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Through new budget, Brown maps out sweeping change in California

The governor wants to overhaul how the state funds its nearly 10,000 public schools and may cut court and prison spending.

January 09, 2013|By Anthony York and Chris Megerian, Los Angeles Times
  • Gov. Jerry Brown, shown at a news conference earlier this week, has made clear that many of his proposals would reshape the way California spends the money it has rather than create costly new programs.
Gov. Jerry Brown, shown at a news conference earlier this week, has made… (Robert Gauthier / Los Angeles…)

SACRAMENTO — The days of catastrophic deficits behind him, Gov. Jerry Brown is set to propose a state budget Thursday that would shift the Capitol's focus from fiscal triage to sweeping policy changes in education, criminal justice and healthcare.

Brown is expected to use his spending plan to shake up California's public university systems, according to administration officials. The governor has long complained that they are bloated and inefficient, and he wants to attach strings to some of their funding.

He has also signaled that the state's court and prison budgets could be cut, including a shift of 16,000 inmates to cheaper, lower-security housing.

The governor wants to change how the state funds its nearly 10,000 public schools, and he will present his plan for implementing President Obama's healthcare overhaul.

Although he is largely free of the financial crisis that has long gripped state government, Brown has made clear that many of his proposals would reshape the way California spends the money it has rather than create costly new programs. The revenue from tax hikes passed by voters in November is spoken for, and Brown said this week that he would be dogged about keeping spending in check.

"If we don't do that," he said, "then we have an illusion that things are good and we go back to this money-today, no-money tomorrow."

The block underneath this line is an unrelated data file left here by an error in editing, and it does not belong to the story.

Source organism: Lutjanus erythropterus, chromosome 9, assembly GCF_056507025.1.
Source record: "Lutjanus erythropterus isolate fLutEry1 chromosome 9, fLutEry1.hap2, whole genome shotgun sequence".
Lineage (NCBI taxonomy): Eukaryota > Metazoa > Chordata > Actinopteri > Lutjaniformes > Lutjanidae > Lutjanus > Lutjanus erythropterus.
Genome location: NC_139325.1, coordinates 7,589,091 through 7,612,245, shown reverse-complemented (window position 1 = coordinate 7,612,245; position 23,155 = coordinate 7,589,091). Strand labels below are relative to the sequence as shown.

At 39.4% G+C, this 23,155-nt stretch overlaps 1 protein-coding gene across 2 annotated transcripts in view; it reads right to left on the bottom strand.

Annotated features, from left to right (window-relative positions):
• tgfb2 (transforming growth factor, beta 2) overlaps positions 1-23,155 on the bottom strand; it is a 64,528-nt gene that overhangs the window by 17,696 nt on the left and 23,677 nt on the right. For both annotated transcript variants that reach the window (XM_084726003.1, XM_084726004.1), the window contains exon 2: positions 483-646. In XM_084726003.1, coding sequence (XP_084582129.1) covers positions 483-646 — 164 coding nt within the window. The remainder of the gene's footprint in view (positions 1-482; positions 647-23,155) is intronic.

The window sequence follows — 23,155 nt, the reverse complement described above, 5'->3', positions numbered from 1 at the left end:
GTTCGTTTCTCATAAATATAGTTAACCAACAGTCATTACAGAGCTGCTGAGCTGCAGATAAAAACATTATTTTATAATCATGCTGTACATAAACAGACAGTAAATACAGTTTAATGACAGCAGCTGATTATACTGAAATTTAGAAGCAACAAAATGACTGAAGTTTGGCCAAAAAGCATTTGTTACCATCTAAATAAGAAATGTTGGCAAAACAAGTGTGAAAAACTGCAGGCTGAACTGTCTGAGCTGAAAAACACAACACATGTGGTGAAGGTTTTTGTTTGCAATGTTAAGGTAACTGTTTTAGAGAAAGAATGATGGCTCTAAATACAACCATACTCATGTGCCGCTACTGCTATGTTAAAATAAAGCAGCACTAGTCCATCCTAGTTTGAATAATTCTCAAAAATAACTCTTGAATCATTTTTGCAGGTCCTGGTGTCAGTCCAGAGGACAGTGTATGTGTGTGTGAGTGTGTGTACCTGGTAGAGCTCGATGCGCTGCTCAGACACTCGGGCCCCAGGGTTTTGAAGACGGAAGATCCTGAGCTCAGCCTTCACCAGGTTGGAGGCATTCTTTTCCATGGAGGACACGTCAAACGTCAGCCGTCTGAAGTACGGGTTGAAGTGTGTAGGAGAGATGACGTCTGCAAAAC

Legislative leaders, emboldened by their new Democratic supermajorities in the Senate and Assembly, are likely to test his resolve. They have already suggested they'll push to restore many government services that were rolled back in recent years.

The tussle among the governor, lawmakers and lobbyists representing interests with a stake in the roughly $95-billion general fund typically lasts for months. Lawmakers have until June to pass a final budget.

Meanwhile, remnants of red ink remain. Legislative analysts say Brown will need to close a deficit of $1.9 billion. The governor has signaled that cuts in the state court and prison budgets could help cover that shortfall.

Court officials said they've been told to expect a $200-million cut. The court system's administrative director, Judge Steven Jahr, called that scenario a "potential crisis that would further cripple our justice system." Other officials warned of potential courthouse closures and reduced hours.

The governor also wants to end federal control of the healthcare system in state prisons. If he succeeds, Sacramento could save hundreds of millions of dollars by ending contracts with out-of-state prisons used to alleviate overcrowding. He would also retake control of prison medical spending, which is now determined by a federal overseer.